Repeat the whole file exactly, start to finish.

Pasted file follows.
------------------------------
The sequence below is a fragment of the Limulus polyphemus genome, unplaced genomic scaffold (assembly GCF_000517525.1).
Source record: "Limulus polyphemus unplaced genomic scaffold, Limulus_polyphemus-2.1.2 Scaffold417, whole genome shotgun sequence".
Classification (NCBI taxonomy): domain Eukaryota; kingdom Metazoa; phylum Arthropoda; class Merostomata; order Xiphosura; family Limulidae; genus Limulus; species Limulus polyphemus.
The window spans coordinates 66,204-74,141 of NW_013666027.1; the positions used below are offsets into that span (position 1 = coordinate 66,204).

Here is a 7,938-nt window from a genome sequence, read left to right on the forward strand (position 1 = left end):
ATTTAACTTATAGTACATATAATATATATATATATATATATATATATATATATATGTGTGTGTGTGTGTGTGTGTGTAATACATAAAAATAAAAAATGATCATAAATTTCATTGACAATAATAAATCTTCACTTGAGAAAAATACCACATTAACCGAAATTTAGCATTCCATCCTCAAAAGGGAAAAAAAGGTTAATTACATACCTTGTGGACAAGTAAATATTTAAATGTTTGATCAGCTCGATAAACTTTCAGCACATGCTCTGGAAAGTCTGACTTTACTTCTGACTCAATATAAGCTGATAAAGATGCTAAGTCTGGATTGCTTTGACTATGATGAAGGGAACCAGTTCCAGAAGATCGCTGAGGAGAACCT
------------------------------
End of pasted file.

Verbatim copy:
The sequence below is a fragment of the Limulus polyphemus genome, unplaced genomic scaffold (assembly GCF_000517525.1).
Source record: "Limulus polyphemus unplaced genomic scaffold, Limulus_polyphemus-2.1.2 Scaffold417, whole genome shotgun sequence".
Classification (NCBI taxonomy): domain Eukaryota; kingdom Metazoa; phylum Arthropoda; class Merostomata; order Xiphosura; family Limulidae; genus Limulus; species Limulus polyphemus.
The window spans coordinates 66,204-74,141 of NW_013666027.1; the positions used below are offsets into that span (position 1 = coordinate 66,204).

Here is a 7,938-nt window from a genome sequence, read left to right on the forward strand (position 1 = left end):
ATTTAACTTATAGTACATATAATATATATATATATATATATATATATATATATATGTGTGTGTGTGTGTGTGTGTGTAATACATAAAAATAAAAAATGATCATAAATTTCATTGACAATAATAAATCTTCACTTGAGAAAAATACCACATTAACCGAAATTTAGCATTCCATCCTCAAAAGGGAAAAAAAGGTTAATTACATACCTTGTGGACAAGTAAATATTTAAATGTTTGATCAGCTCGATAAACTTTCAGCACATGCTCTGGAAAGTCTGACTTTACTTCTGACTCAATATAAGCTGATAAAGATGCTAAGTCTGGATTGCTTTGACTATGATGAAGGGAACCAGTTCCAGAAGATCGCTGAGGAGAACCT